April In Season

Eat produce when it's at its best.

This months seasonal produce

Spring herbs, spinach, watercress, shallots, blood oranges and rhubarb

Oysters

Oysters

The most storied shellfish of all is worthy of its place in our imaginations – and on our tables, says Clarissa Hyman.

Competitive oyster eating down the centuries makes for an eye-opening, stomach-gurgling list. Casanova ate 50 a day; Henry IV and Louis XIV as many as 300 in a sitting. The champion oyster-swallower, however, still has to be the Roman Emperor Vitellius, who is said to have regularly eaten 100 dozen oysters at a time, which may explain why his reign lasted less than year. That and the fact he spent more than the equivalent of £8 million on his imperial table in that brief period. When in Rome, as they say. As has frequently been noted, it must have been a brave soul who first ate a raw oyster. Desperate, I would say, as there’s no getting away from the fact we eat them both raw and alive. Thankfully they neither shriek when prised open nor squeal when jabbed, but as an American zoologist calmly noted: ‘Even thoughtful people callously look for the muscular twitch as they drop lemon...read more

Other seasonal produce

Rocket

The perennial peppery sandwich filler is on the menu and here to stay. Clarissa Hyman gives tips to use it beyond the breadbin and finds it’s jolly easy to grow, too. Recipes by Linda Tubby

If the transient laws of food and fashion are anything to go by, rocket should long have outlived its usefulness. Yet its star continues to rise, fuelled by availability, price and sandwich vendors’ penchant for cramming it into every lunch they can. It was expected to retire gracefully once...read more

Rocket

Spring Onions

Forgo the garnish and use these bright bunches for crisp salads and light dishes, says Clarissa Hyman. Or simply grill on their own and dip... with recipes by Linda Tubby

He says spring onions and she says green onions and they say salad onions and someone else says scallions – and I say to hell with it. Just one look reminds me of the great Chinese poet Tu Fu who described them beautifully as grass-green bundles with bulbs as delicate as white jade, bringing inner...read more

Spring Onions

Spinach

Heralding the arrival of spring, Helen Hokin extols the fresh taste and nutritional boost of spinach, the versatile leafy green with recipes by Linda Tubby

The first we heard of spinach in Britain was when Richard II’s master cooks penned a simple recipe for it in England’s earliest cookery book. Their 14th-century suggestion to boil and then fry it isn’t a million miles from one of the methods we might use to prepare it today. However, even...read more

Spinach

Rhubarb

With its vibrant flavours and vivid colours ranging from pale salmon pink to brilliant red, English rhubarb brings a much-needed dose of excitement to the kitchen after the dull days of winter with recipes by Linda Tubby

As winter’s grip begins to loosen, spring is heralded by the persistent rise of rhubarb, bursting from barren fields and gardens, proudly proclaiming the earth’s renewal and the start of the new season. Slender and tender, soft forced rhubarb, with its tightly furled yellow leaves, has been...read more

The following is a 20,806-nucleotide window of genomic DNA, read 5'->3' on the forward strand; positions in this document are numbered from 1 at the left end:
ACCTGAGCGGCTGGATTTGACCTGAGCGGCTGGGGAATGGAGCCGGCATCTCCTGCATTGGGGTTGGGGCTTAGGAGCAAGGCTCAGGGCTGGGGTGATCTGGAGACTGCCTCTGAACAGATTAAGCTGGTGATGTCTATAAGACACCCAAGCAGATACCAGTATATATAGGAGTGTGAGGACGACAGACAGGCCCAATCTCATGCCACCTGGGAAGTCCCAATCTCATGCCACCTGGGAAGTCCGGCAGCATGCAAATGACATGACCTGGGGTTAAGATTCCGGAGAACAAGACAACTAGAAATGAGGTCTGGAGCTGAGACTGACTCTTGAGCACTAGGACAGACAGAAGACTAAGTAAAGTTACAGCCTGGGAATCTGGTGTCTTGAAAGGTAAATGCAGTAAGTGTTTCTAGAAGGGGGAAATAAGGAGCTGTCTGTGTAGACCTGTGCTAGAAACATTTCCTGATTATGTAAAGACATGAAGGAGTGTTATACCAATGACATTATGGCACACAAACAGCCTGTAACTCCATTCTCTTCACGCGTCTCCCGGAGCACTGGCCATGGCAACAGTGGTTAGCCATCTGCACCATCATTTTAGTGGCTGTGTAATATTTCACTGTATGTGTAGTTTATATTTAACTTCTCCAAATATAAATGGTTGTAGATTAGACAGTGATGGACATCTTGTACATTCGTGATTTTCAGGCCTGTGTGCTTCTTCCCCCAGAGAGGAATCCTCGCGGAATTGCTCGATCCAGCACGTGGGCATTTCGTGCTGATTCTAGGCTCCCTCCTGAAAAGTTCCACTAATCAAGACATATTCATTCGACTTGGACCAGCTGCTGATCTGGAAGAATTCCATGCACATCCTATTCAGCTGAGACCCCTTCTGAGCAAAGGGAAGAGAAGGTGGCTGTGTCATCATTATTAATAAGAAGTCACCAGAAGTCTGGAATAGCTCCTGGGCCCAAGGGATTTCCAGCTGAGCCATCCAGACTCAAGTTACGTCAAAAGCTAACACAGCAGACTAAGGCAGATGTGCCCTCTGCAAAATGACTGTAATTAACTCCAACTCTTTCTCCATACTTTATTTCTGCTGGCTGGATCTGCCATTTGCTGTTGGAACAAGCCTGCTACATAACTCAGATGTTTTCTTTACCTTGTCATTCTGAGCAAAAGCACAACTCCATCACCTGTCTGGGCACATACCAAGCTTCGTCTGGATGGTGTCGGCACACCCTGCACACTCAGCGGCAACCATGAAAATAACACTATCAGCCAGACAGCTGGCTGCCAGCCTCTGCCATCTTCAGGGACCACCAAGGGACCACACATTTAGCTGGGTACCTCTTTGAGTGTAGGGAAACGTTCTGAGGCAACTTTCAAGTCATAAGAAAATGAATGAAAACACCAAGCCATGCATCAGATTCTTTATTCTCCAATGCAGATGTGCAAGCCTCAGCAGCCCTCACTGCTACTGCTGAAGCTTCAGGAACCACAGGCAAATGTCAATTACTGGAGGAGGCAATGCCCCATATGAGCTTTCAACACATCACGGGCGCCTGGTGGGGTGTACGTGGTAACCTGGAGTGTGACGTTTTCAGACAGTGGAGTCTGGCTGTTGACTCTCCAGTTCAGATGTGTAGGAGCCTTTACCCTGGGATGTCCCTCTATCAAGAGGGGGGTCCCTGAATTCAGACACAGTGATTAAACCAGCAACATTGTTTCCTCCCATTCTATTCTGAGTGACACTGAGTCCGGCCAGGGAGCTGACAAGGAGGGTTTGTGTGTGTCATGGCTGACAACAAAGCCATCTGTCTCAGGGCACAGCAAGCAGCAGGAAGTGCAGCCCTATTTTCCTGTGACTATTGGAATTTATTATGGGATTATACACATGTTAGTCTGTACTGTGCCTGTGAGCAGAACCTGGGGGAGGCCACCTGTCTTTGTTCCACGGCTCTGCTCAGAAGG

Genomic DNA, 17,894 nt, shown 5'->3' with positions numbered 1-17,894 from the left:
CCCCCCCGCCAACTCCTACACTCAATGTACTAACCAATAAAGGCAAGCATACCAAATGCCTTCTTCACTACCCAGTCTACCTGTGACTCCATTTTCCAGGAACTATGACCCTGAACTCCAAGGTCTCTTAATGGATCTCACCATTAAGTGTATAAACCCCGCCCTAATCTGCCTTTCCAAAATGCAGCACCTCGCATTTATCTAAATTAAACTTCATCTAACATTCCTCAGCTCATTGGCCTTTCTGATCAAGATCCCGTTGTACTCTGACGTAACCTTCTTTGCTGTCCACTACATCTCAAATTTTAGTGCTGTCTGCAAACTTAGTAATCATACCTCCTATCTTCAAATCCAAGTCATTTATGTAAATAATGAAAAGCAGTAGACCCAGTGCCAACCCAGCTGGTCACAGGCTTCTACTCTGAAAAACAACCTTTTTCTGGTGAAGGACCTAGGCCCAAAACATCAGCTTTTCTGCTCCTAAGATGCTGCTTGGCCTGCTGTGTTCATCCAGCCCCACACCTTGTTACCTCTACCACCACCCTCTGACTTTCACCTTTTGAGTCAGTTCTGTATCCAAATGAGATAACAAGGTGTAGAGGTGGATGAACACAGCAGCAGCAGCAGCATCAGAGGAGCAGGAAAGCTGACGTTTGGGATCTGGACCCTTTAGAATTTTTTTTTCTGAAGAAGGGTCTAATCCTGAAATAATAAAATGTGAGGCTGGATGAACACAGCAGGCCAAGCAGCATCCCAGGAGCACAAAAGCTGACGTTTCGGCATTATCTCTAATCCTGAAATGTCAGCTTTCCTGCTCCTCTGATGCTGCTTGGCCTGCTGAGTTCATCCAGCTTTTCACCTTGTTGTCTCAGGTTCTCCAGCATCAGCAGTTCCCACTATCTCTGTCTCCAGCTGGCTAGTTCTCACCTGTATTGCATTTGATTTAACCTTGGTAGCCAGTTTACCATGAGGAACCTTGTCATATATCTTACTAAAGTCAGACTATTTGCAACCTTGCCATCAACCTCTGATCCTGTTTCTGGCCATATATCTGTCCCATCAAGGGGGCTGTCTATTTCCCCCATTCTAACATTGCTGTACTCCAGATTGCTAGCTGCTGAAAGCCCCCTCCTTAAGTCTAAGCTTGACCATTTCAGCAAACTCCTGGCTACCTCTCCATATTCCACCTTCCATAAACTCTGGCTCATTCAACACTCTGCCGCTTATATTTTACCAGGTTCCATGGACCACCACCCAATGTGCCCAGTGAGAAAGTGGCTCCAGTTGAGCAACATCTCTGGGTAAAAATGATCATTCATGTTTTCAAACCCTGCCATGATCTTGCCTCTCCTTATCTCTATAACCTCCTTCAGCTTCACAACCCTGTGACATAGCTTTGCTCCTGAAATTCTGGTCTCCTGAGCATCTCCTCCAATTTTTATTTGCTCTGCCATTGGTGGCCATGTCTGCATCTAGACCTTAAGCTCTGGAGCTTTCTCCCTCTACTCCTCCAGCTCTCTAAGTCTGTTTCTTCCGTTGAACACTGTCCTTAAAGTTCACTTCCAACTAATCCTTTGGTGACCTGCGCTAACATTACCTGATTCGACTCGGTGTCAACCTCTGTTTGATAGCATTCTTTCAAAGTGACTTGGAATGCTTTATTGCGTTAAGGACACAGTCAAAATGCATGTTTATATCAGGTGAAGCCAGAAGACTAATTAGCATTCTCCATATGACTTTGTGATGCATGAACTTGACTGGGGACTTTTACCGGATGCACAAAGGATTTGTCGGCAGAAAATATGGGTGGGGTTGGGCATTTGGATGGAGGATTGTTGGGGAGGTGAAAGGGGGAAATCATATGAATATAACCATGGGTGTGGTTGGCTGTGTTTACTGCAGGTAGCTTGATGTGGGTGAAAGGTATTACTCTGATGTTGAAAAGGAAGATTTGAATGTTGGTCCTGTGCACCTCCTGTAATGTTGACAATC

Rhubarb

Spring Herbs

Give salads an aromatic twist with delicate chervil and take feisty tarragon for a twirl with ripe and juicy tomatoes. As for spring lamb and rosemary, it’s a no-brainer, says Helen Hokin with recipes by Linda Tubby

The world might have gone to war over spices but herbs were dismissed, even despised, as peasant food foraged from meadows, until the Elizabethans potted the first sprig of rosemary. From then on kitchen gardens flourished and herbs were acknowledged as an important flavouring for food....read more

Spring Herbs

Watercress

Its peppery kick may not find favour with the masses but, says Clarissa Hyman, it is just the job to enliven healthy wintery dishes with recipes by Linda Tubby

The watercress lover tends to voice three main gripes whenever they meet a fellow devotee. Firstly, why does the cress de nos jours not boast quite so assertive a taste as it once did? Secondly, why is it largely the fate of this remarkable little plant to languish on the side of the plate, playing...read more

Watercress

Blood Oranges

Rosemary Barron discovers that these blushing beauties – once a symbol of status and power in medieval times – have had a colourful history, no matter which way you segment them with recipes by Linda Tubby

Late winter, a stroll along the stony paths crossing the slopes of Sicily’s volcanic Mount Etna will take you through a landscape unchanged in centuries. As you pass through neat citrus groves, assailed by a heady perfume and overwhelmed by the beauty of the crimson-blushed oranges among...read more

Blood Oranges

Shallots

Diminutive in size but big in flavour, Clarissa Hyman charts haute cuisine’s love affair with that delicious spring bulb, the shallot with recipes by Linda Tubby

Small but perfectly formed, shallots are miniature members of the allium family, and probably the most highly prized of the tribe amongst cooks. If onions are an everyday necessity, then shallots are a refined culinary pleasure. Their alternative name, scallion, is connected to Ascalon, a Crusader...read more

Shallots

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